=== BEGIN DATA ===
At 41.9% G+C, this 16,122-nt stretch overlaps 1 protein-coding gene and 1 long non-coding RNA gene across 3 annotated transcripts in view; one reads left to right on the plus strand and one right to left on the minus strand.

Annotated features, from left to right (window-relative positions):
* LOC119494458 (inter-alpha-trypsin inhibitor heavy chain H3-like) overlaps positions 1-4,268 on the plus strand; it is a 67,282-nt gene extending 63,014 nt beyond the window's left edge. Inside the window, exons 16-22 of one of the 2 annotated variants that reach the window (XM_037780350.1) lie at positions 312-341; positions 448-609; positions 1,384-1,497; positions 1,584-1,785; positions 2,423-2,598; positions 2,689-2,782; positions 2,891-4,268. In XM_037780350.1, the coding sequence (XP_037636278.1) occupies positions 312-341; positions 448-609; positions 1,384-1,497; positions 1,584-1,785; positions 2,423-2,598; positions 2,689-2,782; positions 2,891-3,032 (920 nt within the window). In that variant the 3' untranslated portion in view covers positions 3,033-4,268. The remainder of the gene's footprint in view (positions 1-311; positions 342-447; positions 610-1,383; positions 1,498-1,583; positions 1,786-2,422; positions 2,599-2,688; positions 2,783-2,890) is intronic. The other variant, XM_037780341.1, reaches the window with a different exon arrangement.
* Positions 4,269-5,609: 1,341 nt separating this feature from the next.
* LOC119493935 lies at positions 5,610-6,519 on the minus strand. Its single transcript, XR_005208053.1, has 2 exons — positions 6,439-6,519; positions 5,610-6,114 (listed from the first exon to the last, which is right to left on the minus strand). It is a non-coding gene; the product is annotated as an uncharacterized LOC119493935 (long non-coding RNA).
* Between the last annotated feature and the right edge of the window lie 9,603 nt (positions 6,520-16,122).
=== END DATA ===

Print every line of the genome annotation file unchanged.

At 41.9% G+C, this 16,122-nt stretch overlaps 1 protein-coding gene and 1 long non-coding RNA gene across 3 annotated transcripts in view; one reads left to right on the plus strand and one right to left on the minus strand.

Annotated features, from left to right (window-relative positions):
* LOC119494458 (inter-alpha-trypsin inhibitor heavy chain H3-like) overlaps positions 1-4,268 on the plus strand; it is a 67,282-nt gene extending 63,014 nt beyond the window's left edge. Inside the window, exons 16-22 of one of the 2 annotated variants that reach the window (XM_037780350.1) lie at positions 312-341; positions 448-609; positions 1,384-1,497; positions 1,584-1,785; positions 2,423-2,598; positions 2,689-2,782; positions 2,891-4,268. In XM_037780350.1, the coding sequence (XP_037636278.1) occupies positions 312-341; positions 448-609; positions 1,384-1,497; positions 1,584-1,785; positions 2,423-2,598; positions 2,689-2,782; positions 2,891-3,032 (920 nt within the window). In that variant the 3' untranslated portion in view covers positions 3,033-4,268. The remainder of the gene's footprint in view (positions 1-311; positions 342-447; positions 610-1,383; positions 1,498-1,583; positions 1,786-2,422; positions 2,599-2,688; positions 2,783-2,890) is intronic. The other variant, XM_037780341.1, reaches the window with a different exon arrangement.
* Positions 4,269-5,609: 1,341 nt separating this feature from the next.
* LOC119493935 lies at positions 5,610-6,519 on the minus strand. Its single transcript, XR_005208053.1, has 2 exons — positions 6,439-6,519; positions 5,610-6,114 (listed from the first exon to the last, which is right to left on the minus strand). It is a non-coding gene; the product is annotated as an uncharacterized LOC119493935 (long non-coding RNA).
* Between the last annotated feature and the right edge of the window lie 9,603 nt (positions 6,520-16,122).